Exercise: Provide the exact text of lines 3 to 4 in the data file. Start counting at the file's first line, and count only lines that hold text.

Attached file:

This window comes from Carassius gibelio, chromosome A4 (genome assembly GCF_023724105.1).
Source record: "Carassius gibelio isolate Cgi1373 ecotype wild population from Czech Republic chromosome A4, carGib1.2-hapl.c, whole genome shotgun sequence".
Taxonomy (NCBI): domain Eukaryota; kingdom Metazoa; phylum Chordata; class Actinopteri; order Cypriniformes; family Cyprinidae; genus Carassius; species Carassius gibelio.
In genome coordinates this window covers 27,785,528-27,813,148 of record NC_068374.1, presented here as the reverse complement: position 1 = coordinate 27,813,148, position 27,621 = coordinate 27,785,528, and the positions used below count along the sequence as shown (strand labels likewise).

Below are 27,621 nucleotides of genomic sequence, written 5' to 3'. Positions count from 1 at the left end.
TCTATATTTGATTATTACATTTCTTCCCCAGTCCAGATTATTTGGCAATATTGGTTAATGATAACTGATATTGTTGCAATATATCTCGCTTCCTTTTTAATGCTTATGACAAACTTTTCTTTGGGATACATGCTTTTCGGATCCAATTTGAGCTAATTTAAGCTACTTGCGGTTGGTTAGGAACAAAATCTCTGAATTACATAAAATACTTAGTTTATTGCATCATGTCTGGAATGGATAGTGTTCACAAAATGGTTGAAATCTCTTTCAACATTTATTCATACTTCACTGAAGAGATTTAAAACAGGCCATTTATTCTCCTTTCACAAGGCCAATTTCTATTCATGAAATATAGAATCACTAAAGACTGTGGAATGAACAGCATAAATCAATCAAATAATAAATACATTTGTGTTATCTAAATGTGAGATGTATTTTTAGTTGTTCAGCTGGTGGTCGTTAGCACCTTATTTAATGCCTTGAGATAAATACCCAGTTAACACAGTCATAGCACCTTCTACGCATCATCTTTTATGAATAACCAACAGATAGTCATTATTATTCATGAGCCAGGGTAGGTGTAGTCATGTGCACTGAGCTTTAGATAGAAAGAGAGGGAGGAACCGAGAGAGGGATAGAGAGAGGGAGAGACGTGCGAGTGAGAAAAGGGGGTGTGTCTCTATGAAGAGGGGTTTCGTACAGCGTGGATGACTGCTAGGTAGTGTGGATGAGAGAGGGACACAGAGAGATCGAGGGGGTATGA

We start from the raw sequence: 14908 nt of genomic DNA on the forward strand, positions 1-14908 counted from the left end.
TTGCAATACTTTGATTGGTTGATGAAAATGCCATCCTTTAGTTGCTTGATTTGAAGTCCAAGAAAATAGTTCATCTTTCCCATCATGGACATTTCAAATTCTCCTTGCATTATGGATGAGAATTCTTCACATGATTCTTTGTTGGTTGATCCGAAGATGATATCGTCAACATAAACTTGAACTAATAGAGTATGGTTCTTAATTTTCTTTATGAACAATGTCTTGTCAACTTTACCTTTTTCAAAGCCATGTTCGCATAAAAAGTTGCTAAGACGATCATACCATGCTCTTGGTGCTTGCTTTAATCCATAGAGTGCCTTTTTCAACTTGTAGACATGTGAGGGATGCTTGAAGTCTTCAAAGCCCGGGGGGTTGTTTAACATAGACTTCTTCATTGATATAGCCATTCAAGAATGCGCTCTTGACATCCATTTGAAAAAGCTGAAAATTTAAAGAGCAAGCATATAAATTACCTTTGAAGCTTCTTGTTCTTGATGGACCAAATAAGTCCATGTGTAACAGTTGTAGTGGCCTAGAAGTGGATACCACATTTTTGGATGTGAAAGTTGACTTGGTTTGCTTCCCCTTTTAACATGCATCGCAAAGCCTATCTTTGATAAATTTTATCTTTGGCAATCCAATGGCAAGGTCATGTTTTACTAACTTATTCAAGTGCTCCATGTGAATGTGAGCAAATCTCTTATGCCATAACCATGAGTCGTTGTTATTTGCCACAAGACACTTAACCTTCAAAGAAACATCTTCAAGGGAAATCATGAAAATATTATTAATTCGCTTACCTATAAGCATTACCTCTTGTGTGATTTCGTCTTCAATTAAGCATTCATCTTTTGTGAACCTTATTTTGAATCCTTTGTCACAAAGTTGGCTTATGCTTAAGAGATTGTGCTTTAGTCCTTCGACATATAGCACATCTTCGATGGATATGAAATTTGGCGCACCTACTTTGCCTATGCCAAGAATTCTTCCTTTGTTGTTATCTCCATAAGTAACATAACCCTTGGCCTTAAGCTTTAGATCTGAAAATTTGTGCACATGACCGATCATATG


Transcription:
Taxonomy (NCBI): domain Eukaryota; kingdom Metazoa; phylum Chordata; class Actinopteri; order Cypriniformes; family Cyprinidae; genus Carassius; species Carassius gibelio.
In genome coordinates this window covers 27,785,528-27,813,148 of record NC_068374.1, presented here as the reverse complement: position 1 = coordinate 27,813,148, position 27,621 = coordinate 27,785,528, and the positions used below count along the sequence as shown (strand labels likewise).